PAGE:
Tax deadlines can be nerve-wracking during the best of times. When a natural disaster hits your neighborhood, looming tax obligations can add more stress to an already traumatic situation. In some cases, they may be the last thing on your mind. Such disasters include tornadoes, hurricanes, floods, wildfires, winter storms, and earthquakes.
A natural catastrophe like a tornado, hurricane, wildfire, or earthquake can disrupt your daily routine and place your personal safety in question. In the aftermath of a natural disaster, it might also be difficult to access your personal belongings and important documents, including identification and tax papers.
Fortunately, the Internal Revenue Service (IRS) has established programs to assist taxpayers impacted by natural disasters. Continue reading to learn more about the tax relief available to you if you’ve been affected by a natural disaster.
How Do I Qualify for Tax Relief?
Before the IRS can offer you tax relief, the Federal Emergency Management Agency (FEMA) must issue a major disaster declaration in your region. If you live in a federally declared disaster area, you may be eligible for the casualty loss deduction, which may allow you to get an earlier tax refund.
However, you do not have to live or operate your business in a federally confirmed disaster zone to qualify for payment and filing extensions. If your tax records or tax preparer are located in a FEMA-covered disaster area, you will likely be eligible for disaster-related tax relief.
What Forms of Tax Relief Are Available?
After a natural disaster, you may be eligible for various tax relief options. These range from extended filing and payment deadlines to special grants administered by the Small Business Administration. The IRS offers the following forms of relief to taxpayers impacted by natural disasters:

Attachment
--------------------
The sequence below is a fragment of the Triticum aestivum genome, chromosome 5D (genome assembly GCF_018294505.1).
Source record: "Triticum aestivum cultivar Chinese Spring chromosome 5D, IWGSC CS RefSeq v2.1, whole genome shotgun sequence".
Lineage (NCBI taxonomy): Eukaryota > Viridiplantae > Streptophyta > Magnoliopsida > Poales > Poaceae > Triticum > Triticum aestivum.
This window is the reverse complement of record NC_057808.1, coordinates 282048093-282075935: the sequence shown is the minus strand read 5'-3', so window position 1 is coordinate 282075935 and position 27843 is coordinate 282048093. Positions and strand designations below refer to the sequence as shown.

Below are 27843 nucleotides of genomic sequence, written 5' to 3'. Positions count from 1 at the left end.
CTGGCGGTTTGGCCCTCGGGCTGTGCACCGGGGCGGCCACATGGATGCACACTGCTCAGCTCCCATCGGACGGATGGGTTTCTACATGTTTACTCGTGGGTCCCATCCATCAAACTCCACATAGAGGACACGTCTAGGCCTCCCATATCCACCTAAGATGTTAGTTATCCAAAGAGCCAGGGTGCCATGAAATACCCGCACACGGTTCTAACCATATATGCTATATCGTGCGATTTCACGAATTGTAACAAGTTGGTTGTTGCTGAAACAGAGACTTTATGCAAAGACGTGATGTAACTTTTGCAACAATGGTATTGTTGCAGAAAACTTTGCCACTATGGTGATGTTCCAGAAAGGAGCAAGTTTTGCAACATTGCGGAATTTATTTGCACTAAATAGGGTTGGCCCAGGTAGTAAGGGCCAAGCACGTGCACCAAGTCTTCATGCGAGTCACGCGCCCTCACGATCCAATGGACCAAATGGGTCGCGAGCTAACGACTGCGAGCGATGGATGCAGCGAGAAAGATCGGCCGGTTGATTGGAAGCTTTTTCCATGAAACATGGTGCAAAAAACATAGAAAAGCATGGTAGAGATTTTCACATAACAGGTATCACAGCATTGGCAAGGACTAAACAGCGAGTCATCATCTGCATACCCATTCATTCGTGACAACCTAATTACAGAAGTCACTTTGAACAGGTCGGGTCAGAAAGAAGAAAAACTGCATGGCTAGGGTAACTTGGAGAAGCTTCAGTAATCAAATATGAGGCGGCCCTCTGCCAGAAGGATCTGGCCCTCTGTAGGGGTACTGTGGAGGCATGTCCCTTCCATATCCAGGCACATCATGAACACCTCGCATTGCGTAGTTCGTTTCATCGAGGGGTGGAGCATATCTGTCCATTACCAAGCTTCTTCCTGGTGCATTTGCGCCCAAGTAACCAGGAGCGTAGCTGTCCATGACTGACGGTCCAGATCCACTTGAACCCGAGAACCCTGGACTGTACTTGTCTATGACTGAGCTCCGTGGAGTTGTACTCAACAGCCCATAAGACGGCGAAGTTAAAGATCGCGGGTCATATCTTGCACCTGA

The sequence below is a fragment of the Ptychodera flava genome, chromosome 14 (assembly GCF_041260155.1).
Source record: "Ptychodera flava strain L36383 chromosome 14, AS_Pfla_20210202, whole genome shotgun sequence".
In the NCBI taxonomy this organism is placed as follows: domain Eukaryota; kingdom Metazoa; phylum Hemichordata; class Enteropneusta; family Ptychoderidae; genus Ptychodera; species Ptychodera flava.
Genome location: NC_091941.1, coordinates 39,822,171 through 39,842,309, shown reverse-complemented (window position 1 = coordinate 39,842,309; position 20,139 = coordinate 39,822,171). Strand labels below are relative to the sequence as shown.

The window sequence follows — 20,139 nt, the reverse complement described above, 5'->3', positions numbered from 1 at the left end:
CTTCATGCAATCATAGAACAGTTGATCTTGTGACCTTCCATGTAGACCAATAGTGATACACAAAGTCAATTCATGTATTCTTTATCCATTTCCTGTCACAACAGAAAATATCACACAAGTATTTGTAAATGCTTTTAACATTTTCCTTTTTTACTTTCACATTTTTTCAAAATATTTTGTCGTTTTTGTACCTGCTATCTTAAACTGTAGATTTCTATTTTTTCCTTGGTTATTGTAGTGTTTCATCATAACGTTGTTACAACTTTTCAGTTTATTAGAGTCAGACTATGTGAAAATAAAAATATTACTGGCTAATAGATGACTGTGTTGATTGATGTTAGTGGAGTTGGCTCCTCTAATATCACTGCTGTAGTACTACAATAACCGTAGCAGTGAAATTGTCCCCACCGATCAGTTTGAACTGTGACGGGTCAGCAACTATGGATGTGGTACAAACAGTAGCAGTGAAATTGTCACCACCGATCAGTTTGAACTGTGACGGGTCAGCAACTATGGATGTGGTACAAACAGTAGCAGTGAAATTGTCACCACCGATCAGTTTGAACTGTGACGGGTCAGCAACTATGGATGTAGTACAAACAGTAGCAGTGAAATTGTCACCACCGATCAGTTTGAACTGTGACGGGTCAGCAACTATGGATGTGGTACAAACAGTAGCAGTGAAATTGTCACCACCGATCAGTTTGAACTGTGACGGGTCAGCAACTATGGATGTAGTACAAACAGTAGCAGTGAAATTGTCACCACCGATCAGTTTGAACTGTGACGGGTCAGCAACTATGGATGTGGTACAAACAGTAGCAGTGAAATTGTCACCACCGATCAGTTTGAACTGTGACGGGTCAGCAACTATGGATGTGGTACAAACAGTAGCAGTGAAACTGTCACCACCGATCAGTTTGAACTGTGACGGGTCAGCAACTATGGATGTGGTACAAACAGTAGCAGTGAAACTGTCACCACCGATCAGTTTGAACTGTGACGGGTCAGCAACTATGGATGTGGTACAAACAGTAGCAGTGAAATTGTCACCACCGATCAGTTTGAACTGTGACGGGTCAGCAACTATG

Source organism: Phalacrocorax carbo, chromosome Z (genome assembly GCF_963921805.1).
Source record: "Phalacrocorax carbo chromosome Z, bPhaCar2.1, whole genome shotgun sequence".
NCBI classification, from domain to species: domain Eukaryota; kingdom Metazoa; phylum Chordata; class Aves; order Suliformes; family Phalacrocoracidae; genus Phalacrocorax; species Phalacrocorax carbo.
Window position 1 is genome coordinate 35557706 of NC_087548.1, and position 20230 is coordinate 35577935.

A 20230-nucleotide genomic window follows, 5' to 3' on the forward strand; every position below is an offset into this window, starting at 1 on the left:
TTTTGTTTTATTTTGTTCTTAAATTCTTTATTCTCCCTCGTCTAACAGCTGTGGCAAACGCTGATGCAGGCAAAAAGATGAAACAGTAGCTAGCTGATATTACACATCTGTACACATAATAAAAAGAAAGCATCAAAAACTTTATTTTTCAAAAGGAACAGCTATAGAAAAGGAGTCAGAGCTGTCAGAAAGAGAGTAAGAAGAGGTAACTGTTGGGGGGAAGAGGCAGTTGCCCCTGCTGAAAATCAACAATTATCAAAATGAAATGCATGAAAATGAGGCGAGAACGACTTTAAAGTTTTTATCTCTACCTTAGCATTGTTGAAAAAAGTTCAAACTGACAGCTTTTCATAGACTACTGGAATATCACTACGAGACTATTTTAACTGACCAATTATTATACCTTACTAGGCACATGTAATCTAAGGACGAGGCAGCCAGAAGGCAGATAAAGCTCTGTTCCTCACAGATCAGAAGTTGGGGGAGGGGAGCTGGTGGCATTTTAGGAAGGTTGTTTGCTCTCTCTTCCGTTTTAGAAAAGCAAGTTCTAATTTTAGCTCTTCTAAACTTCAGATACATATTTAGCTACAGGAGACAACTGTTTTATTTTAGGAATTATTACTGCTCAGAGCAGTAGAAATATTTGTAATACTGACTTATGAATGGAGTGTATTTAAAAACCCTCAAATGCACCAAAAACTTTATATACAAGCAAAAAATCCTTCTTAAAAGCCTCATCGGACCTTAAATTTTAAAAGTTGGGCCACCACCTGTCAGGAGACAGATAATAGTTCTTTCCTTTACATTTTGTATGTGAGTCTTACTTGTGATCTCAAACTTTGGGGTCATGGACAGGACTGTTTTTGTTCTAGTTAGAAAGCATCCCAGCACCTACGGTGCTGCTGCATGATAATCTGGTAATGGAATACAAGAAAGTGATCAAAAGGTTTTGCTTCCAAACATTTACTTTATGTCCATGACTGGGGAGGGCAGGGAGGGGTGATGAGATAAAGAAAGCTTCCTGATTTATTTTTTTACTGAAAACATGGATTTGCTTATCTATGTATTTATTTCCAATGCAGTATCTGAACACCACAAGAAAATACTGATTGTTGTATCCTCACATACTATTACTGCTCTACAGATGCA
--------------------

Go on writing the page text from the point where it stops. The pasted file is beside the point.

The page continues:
After a catastrophe declaration, the Internal Revenue Service (IRS) often extends tax filing and payment deadlines for those impacted. Also, the IRS will waive penalties for late tax filings and payments submitted before the deadline was extended.
Deductions for Lost or Damaged Property
If your house, automobile, or personal items were damaged in a natural disaster, you might be eligible to claim a casualty loss deduction on your taxes. Generally, the tax deduction equals the property’s reduced value or the property’s adjusted basis. However, before claiming the tax deduction for lost or damaged property, you should be aware of any restrictions and limitations. An experienced tax accountant can help you confirm whether you qualify for this deduction.
Disaster Loans and Grants
The Small Business Administration (SBA) provides financial help to renters, homeowners, business owners, and private nonprofits in a declared disaster zone. You must file all applicable outstanding tax returns before applying for the loan. The SBA’s website has a search function that allows business owners to locate recently declared disasters.
The Bottom Line
There’s a myriad of things to worry about after a disaster strikes, and taxes can easily fall by the wayside. If you’re in a disaster zone, rest assured that there are relief options available to help ease your burden and lessen your stress. If you have questions about tax relief for businesses impacted by a natural disaster, don’t hesitate to reach out to an accounting professional for guidance and support.